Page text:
Thursday, April 10, 2014

Exploration of the Ancient City

Today we explored Bagan! We started at 8:30am with a guide recommended by our new Burmese family friends. Our guide was very bright, spoke good English, and was extremely nice. You can tell being a tour guide is a fairly profitable business because our guide had a bigger motorbike and a nice purse. Normally a day guide cost about $35. I don’t know what percentage she receives after her company takes their portion and I’m sure the government does as well. Today hopefully was under the table so she could keep it all.

We started the tour at Shwezigon Pagoda, then Ananda Temple, Thatbyinnyu Temple, Shwesandaw Pagoda, and ended on Dhammayangyi Pahto. Each of these are very famous. Shwezigon Pagoda is a good one to start at because it’s on the far north side of town. Ananda Temple is known for its beauty. Thatbyinnyu Temple is the tallest while Dhammayangyi Pahto is the largest. Lastly, Shwesandaw Pagoda is one of two pagodas left which you can actually climb to the top. The view was nothing I’ve ever seen before. Began is defiantly a world beauty. There are 3,122 temples, pagodas, stupas, and monasteries. Some are made of brick, some sandstone, some are painted, and others are left raw. There was period of time when Burma was wealthy and had a good economy. During this time, every king had a temple or pagoda made for him, even if he was a bad king (Dhammayangyi Pahto for example). In addition to these structures, most common people built little structures before they passed away. Before the earthquake in mid to late 20th century, there were over 4,000 structures! Throughout the tour we learned facts, history, and religion behind these structures. There are three main kinds of religious structures. You can walk inside temples, you cannot go inside pagodas, but there are exterior stairs which you can climb, and stupas you cannot go inside or climb on the outside.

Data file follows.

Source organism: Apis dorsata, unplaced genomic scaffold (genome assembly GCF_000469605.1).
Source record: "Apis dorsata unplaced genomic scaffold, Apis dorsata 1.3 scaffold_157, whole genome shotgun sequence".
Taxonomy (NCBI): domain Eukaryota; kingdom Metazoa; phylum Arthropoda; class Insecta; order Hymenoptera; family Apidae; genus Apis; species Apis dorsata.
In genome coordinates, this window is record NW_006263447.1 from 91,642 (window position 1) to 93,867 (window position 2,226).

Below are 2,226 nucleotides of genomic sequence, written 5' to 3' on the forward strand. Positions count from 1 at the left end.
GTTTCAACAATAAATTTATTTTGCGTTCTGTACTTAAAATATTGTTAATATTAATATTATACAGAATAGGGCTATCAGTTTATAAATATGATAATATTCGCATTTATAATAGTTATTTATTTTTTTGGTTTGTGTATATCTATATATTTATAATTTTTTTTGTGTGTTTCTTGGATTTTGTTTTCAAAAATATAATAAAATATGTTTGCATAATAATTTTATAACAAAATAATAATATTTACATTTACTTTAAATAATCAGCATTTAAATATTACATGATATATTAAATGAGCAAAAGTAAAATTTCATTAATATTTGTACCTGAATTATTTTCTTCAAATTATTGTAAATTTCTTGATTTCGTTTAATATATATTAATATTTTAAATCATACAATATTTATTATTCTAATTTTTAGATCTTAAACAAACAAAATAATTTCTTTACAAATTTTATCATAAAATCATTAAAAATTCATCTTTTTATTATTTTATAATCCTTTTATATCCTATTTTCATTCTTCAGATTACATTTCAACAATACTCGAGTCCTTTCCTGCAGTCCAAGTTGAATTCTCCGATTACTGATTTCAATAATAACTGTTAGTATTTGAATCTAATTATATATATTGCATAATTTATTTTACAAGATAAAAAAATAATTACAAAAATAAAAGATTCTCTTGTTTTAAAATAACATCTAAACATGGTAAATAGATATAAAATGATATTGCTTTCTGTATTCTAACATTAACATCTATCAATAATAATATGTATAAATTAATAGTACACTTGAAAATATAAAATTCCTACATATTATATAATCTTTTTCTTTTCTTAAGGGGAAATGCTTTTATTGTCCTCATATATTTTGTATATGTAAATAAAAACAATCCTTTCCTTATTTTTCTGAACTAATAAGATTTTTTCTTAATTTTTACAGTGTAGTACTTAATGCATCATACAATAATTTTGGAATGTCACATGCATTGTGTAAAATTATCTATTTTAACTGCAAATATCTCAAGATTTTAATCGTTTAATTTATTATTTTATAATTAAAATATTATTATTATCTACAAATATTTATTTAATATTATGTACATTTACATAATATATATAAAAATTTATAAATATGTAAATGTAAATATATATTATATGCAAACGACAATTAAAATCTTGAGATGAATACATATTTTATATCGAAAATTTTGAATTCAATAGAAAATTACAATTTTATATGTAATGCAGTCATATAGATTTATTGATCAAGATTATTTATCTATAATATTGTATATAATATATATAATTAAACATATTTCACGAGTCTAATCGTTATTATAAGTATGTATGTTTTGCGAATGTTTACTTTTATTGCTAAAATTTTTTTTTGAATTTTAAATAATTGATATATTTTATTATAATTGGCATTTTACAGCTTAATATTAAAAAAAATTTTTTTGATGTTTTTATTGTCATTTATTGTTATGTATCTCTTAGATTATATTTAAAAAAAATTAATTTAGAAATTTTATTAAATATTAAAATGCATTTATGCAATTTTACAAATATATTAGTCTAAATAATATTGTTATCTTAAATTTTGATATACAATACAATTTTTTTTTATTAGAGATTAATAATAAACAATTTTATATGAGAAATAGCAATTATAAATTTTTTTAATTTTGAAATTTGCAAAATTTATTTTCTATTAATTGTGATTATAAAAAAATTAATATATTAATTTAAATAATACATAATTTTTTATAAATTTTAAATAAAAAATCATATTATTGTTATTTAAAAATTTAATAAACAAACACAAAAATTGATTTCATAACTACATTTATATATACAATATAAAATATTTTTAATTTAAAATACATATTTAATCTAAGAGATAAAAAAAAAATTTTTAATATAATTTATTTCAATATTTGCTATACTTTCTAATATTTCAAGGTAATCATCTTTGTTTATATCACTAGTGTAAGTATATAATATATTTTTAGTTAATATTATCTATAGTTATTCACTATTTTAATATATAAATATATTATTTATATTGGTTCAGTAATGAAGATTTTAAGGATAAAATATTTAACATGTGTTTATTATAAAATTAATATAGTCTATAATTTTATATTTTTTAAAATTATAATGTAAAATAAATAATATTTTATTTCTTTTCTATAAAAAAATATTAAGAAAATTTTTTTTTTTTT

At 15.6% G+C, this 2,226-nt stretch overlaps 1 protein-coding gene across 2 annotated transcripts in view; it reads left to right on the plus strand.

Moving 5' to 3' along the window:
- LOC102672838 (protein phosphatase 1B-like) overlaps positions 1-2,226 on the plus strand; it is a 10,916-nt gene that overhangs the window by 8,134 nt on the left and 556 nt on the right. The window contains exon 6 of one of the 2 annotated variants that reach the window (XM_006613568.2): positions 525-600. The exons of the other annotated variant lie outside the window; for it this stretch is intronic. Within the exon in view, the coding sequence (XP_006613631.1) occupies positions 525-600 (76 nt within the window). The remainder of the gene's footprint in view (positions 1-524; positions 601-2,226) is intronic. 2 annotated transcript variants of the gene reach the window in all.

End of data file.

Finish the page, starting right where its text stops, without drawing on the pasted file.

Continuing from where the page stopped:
We also briefly spoke with our guide about the government. Myanmar had gone through many governmental changes. Before WW II, the British ruled the country. After they were granted freedom, the government turned into a monarchy and King’s rule was law. Then the military took control. In 2011 A president was elected. This president still has many militaristic views but is much better than when the military controlled. School have now become public, people have more rights, and tourism has greatly increased. Even with all of the reform, you must realize there are still many parts of the country that tourists are not allowed. Crossing the border by land is possible, but difficult. There are numerous military check points, the roads are bad, and at some crossings, you cannot legally go any further than the border town. There is still internal fighting between villages. We spoke with some traveler who were motobiking around the country. They were still in a “tourist safe zone” and were mistakenly shot at by a nearby village. Thankfully they were not hit, but defiantly hightailed their way out of there! Problems between Muslims and Buddhists also exists. Over the last decade many Muslims have been killed or run out of the country. Even with all the problems, the people are still some of the nicest people I’ve met.  The next election will be in 2015, and hopefully it will help the country continue to move forward.

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